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Date: 12/14/95 at 20:32:29
From: Anonymous
Subject: A transformation of a rectangle

During my grade 10 enriched math class, we were instructed to make up
our own transformation for the following quadrilateral, using the x 
and y axis.  Point A= (1,1), Point B= (3,1), Point C= (3,4), and Point
D= (1,4).  I decided to use (2x,x+y^2).  I drew the transformation and
found that it had turned into a vertical paralellogram, with all sides
straight except for the 1 at the top (line CD).  I showed it to my 
teacher, and he said that more sides should have been curved.  When he
tried it he got the same transformation as me.  Another kid in my 
class got the same thing too.  What do you think about this?  Do you
think it is abnormal too?  Or is this just a strange thing that 
happens every once in a while?  Is this a different kind of 
transformation that I don't know about, besides the usual translations, 
reflections, rotations, and dilations?  If not what kind is it?

Date: 12/16/95 at 18:28:14
From: Doctor Ken
Subject: Re: A transformation of a rectangle


First, let me say something about transformations in general.  All that
"transformation" means is a function that takes every point of the 
original set (sitting in some space) and maps it to some other point 
sitting in the same space.  So yes, there are lots of kinds of 
transformations other than the ones you mention.  Any function from 
R2 to R2 will do.

A lot of times people talk about "rigid" transformations.  These are the
ones that preserve distance between two points, and they are the 
translations, reflections, rotations, and glide reflections (a 
reflection and a translation together).  

Another kind of transformation is a "linear" transformation.  These are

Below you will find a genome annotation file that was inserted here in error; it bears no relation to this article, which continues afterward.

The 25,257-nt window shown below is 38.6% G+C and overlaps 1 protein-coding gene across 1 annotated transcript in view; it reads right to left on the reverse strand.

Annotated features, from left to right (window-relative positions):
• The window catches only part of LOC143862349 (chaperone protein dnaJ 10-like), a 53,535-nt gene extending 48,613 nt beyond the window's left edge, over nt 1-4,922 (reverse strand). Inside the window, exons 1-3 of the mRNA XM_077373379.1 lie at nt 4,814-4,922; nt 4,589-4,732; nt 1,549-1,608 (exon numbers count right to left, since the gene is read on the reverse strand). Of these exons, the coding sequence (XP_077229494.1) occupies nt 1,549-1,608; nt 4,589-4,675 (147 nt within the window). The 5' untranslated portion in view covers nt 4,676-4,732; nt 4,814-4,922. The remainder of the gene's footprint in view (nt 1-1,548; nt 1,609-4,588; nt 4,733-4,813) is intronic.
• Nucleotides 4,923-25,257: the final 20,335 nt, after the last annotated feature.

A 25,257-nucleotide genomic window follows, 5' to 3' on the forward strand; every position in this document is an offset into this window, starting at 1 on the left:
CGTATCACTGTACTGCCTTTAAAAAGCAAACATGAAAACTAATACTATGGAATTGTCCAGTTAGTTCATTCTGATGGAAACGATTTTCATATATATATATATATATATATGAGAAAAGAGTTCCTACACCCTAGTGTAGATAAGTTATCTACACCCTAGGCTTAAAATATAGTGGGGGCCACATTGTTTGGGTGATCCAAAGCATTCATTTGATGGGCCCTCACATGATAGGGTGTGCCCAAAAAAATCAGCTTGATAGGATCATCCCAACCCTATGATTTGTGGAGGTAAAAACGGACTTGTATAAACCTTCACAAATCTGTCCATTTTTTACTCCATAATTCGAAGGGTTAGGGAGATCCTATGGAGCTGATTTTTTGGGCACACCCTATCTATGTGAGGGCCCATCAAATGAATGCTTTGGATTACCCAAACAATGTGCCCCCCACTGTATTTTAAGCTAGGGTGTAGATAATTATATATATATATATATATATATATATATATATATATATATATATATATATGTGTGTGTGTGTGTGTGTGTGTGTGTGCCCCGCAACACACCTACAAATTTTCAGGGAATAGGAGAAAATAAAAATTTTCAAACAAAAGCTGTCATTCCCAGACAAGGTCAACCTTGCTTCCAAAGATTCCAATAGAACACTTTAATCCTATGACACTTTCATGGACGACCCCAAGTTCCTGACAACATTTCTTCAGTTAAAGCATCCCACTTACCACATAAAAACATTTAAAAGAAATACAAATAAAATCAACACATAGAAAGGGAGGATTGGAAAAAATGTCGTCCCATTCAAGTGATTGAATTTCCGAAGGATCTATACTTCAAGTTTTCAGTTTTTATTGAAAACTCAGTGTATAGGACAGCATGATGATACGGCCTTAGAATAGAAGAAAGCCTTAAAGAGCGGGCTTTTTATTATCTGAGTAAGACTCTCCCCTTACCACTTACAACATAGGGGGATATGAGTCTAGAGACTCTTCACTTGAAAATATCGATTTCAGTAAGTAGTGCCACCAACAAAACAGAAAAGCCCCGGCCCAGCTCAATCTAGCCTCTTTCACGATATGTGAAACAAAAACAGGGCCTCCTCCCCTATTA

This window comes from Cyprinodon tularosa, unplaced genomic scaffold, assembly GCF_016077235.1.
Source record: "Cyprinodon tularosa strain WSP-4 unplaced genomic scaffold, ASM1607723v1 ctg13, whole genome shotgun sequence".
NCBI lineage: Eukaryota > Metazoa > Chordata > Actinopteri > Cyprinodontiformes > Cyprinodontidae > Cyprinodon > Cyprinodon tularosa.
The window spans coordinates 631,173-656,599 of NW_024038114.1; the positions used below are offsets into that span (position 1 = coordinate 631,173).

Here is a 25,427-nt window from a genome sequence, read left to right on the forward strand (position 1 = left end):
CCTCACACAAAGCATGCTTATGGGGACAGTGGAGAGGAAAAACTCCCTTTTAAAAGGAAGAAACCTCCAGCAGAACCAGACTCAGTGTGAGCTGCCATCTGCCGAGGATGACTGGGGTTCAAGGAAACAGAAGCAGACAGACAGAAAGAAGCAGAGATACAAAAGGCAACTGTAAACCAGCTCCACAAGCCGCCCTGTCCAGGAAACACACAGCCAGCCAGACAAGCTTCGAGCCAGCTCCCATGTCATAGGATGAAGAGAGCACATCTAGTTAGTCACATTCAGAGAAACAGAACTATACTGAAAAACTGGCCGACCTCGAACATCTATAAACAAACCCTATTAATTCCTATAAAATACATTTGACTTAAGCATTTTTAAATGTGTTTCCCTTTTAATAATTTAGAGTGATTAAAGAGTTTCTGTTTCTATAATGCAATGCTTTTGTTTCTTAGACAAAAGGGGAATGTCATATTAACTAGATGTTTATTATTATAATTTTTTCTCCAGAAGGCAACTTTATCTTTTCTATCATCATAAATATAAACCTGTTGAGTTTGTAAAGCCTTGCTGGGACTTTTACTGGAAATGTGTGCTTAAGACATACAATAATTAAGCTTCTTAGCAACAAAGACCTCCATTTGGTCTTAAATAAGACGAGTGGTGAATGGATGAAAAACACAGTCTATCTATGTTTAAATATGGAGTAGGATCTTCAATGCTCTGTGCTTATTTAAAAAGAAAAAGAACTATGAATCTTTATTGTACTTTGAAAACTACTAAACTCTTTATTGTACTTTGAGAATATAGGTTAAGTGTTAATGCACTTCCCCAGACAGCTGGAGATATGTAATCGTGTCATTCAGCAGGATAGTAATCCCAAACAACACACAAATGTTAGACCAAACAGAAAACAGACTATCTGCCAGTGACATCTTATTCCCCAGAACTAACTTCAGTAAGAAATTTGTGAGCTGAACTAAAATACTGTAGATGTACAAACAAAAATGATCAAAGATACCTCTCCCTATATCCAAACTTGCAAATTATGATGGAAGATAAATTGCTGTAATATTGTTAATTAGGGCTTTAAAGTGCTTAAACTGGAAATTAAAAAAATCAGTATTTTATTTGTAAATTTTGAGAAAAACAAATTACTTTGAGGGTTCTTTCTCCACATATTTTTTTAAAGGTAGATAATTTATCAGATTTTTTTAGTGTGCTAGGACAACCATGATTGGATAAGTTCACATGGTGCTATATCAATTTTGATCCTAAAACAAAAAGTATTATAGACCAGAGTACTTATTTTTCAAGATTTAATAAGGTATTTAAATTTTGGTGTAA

transformations of the form f(x,y) = (ax + by, cx + dy).  Linear 
transformations include dilations and shear transformations.  They also 
include all the rigid transformations that map (0,0) to (0,0).  

So I guess that the answer to your question is that your function is 
indeed a transformation, but I don't think I'd call it any special kind 
of transformation.  The reason it's not a linear or rigid transformation 
is that you squared your y.

Let me check something with you, though.  Are you sure that the top edge 
is curved?  I'm not convinced, because for all the points between D and 
C, the output of the transformation will be of the form (2x, x + 16) 
where x starts at 1 and ends at 3.  That's a straight line: in the (u,v) 
plane (the coordinates I'm using for the output of your function), let 
u = 2x, and v = x+16.  Then x = v-16, and so we have u = 2(v-16), so 
v = u/2 - 16, and that's a line.  Did you mistype any of the vertices?

To help you see why you won't get any curving on this figure, I made a 
sketch using The Geometer's Sketchpad, and you can get it off the Web 
using the URL   

If you don't have a copy of Sketchpad, you can download a demo copy of 
it at the URL   

and it will let you look at the sketch.


-Doctor Ken,  The Geometry Forum

Associated Topics:
High School Basic Algebra

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